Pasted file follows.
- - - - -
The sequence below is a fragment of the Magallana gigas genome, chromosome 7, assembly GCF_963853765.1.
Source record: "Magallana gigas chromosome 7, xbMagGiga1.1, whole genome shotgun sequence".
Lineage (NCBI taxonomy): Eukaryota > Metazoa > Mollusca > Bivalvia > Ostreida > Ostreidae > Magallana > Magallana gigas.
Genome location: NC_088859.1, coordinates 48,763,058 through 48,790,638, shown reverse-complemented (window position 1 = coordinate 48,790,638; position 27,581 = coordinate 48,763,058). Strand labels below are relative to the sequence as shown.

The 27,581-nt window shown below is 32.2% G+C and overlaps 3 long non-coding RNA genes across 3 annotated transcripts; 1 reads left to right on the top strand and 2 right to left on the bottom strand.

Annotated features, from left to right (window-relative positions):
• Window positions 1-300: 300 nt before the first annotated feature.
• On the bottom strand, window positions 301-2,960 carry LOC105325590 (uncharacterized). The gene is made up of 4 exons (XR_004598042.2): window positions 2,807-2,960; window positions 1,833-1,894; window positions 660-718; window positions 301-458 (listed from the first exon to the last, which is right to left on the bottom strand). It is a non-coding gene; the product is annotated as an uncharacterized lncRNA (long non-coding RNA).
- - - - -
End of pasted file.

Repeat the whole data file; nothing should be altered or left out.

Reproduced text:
The sequence below is a fragment of the Magallana gigas genome, chromosome 7, assembly GCF_963853765.1.
Source record: "Magallana gigas chromosome 7, xbMagGiga1.1, whole genome shotgun sequence".
Lineage (NCBI taxonomy): Eukaryota > Metazoa > Mollusca > Bivalvia > Ostreida > Ostreidae > Magallana > Magallana gigas.
Genome location: NC_088859.1, coordinates 48,763,058 through 48,790,638, shown reverse-complemented (window position 1 = coordinate 48,790,638; position 27,581 = coordinate 48,763,058). Strand labels below are relative to the sequence as shown.

The 27,581-nt window shown below is 32.2% G+C and overlaps 3 long non-coding RNA genes across 3 annotated transcripts; 1 reads left to right on the top strand and 2 right to left on the bottom strand.

Annotated features, from left to right (window-relative positions):
• Window positions 1-300: 300 nt before the first annotated feature.
• On the bottom strand, window positions 301-2,960 carry LOC105325590 (uncharacterized). The gene is made up of 4 exons (XR_004598042.2): window positions 2,807-2,960; window positions 1,833-1,894; window positions 660-718; window positions 301-458 (listed from the first exon to the last, which is right to left on the bottom strand). It is a non-coding gene; the product is annotated as an uncharacterized lncRNA (long non-coding RNA).